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Trump endorses Russia's criticism of the US ahead of Putin summit

Americans have never heard their president lash out at his own country this way, endorsing the propaganda of our adversary.
Image: FILE PHOTO: U.S. President Donald Trump shakes hands with Russia's President Vladimir Putin during the their bilateral meeting at the G20 summit in Hamburg
FILE PHOTO: U.S. President Donald Trump shakes hands with Russia's President Vladimir Putin during their bilateral meeting at the G20 summit in Hamburg,...

Just six months into his presidency, Barack Obama sat down with Russian President Vladimir Putin for the first time, and as former Ambassador Michael McFaul explained, Putin went "for an entire hour without interruption" about how previous U.S. administrations were responsible for heightened tensions between the two countries.

Nine years later, it's Donald Trump -- who should probably at least try to side with his own country -- who echoed Moscow's line ahead of his summit with his Russian counterpart.

"Our relationship with Russia has NEVER been worse thanks to many years of U.S. foolishness and stupidity and now, the Rigged Witch Hunt!"

First, if Trump believes relations with Russia have "NEVER been worse," he really ought to read a book or two about the Cold War. The chapters on the Cuban Missile Crisis would be especially illuminating.

Second, Americans have never heard their president lash out at his own country this way, endorsing the propaganda of our adversary, and blaming the United States' "stupidity" for undermining relations with a foreign foe.

Indeed, Russia's Ministry of Foreign Affairs quickly endorsed Trump's sentiment, which will do little to quiet questions about exactly whose side the American president is on.

Hours later, as Trump's one-on-one summit with Putin in Helsinki, Finland, got underway, the Republican laid out a list of topics he expected the two leaders to cover: trade, military, missiles, nuclear, and China. The list did not include election interference, Ukraine and the future of Crimea, Syria, Russia's suspected role in a poison-gas assassination attempt in the U.K., or the extradition of Russian intelligence operatives charged with attacking our political system. (On that last point, Trump said over the weekend, "I hadn't thought of that.")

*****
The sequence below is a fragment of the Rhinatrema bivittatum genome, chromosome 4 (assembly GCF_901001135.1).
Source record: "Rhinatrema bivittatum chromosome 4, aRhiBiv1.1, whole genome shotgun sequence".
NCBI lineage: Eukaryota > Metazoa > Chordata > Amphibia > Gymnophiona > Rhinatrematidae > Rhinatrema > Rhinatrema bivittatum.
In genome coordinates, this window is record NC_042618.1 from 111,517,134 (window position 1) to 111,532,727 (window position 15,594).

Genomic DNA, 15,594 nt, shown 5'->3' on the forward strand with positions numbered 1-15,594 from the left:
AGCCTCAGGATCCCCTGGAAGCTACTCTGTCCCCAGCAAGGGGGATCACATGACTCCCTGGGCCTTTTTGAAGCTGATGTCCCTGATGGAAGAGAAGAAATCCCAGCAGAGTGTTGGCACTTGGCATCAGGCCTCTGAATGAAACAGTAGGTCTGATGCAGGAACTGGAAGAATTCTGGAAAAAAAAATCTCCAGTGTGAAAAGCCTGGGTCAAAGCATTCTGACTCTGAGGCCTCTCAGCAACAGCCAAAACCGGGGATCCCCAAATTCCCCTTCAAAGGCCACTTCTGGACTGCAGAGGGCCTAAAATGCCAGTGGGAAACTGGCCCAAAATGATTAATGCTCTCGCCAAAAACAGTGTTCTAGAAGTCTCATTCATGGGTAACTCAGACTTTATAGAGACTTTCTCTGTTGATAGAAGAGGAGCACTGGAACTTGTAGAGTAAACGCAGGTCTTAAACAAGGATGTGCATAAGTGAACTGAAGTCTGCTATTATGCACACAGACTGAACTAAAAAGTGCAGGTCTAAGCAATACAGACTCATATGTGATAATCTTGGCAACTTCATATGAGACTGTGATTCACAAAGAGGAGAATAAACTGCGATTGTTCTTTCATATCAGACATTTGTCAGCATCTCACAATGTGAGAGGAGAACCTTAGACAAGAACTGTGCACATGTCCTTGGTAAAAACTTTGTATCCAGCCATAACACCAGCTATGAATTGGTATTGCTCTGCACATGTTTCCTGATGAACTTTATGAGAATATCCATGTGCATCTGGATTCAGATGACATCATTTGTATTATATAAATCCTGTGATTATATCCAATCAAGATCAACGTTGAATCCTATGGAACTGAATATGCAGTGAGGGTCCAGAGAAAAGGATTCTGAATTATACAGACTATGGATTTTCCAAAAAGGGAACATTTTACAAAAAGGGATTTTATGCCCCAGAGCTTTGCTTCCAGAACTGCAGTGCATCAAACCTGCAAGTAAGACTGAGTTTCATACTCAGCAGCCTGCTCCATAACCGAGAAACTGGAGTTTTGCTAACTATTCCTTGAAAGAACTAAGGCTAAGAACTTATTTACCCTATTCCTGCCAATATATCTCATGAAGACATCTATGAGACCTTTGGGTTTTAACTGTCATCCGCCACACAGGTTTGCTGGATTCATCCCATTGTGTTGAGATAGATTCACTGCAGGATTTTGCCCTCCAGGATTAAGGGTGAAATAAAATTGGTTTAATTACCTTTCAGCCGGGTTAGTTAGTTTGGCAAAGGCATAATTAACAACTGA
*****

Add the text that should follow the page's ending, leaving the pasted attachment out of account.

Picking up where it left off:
All of this comes on the heels of a CBS News interview in which Trump was asked, "What's your goal for the Putin meeting?"

Trump replied, "Uh, I'll let you know after the meeting."

Maybe he didn't understand the question.

As bizarre as the exchange was, Trump's answer helped underscore the fact that no one seems able to give a clear answer as to why the bilateral talks are even happening. White House National Security Advisor John Bolton said yesterday that, as far as the administration is concerned, the United States isn't looking for the summit to produce any "deliverables."

At least when Trump met with North Korea's Kim Jong-un, there was an easily identifiable purpose: the Republican White House hoped to advance a denuclearization process. But officials have set the expectations for Helsinki so low, if Trump heads home having accomplished literally nothing with the Russian leader, the president and his team will likely say, "See? This wasn't a failure."

Except, to a very real degree, the fact that the summit is happening at all is already a victory for Moscow. The New York Times  reported yesterday:

When President Vladimir V. Putin of Russia sits down with President Trump in Helsinki, Finland, on Monday for a meeting he has long wanted, he will already have accomplished virtually everything he could reasonably hope for.All he really needs to make his meeting with Mr. Trump a success is for it to take place without any major friction -- providing a symbolic end to Western efforts to isolate Russia over its actions against Ukraine in 2014, its meddling in the United States election in 2016 and other examples of what the United States Treasury Department has described as Russia's "malign activity" around the world.

There's no shortage of reasons for the White House to try to isolate Putin. Instead, Trump seems eager to let Putin out of the penalty box, rewarding the Russian leader for no reason.

This comes on the heels of Trump undermining the NATO alliance, calling for Russia to be readmitted to the G-7, identifying the European Union the United States' greatest global foe, taking new steps to give Russia greater influence in Syria, and brushing off the indictment of Russian intelligence operatives for their role in the attack on American elections -- all items from Putin's wish list.

Foreign Policy 101 suggests Trump could've delivered a stern message to the Kremlin: "We'll sit down for bilateral talks when we start to see some responsible behavior." Instead, Mr. Art of the Deal agreed to the Helsinki talks -- and endorsed Russia's criticism of the United States -- in exchange for nothing.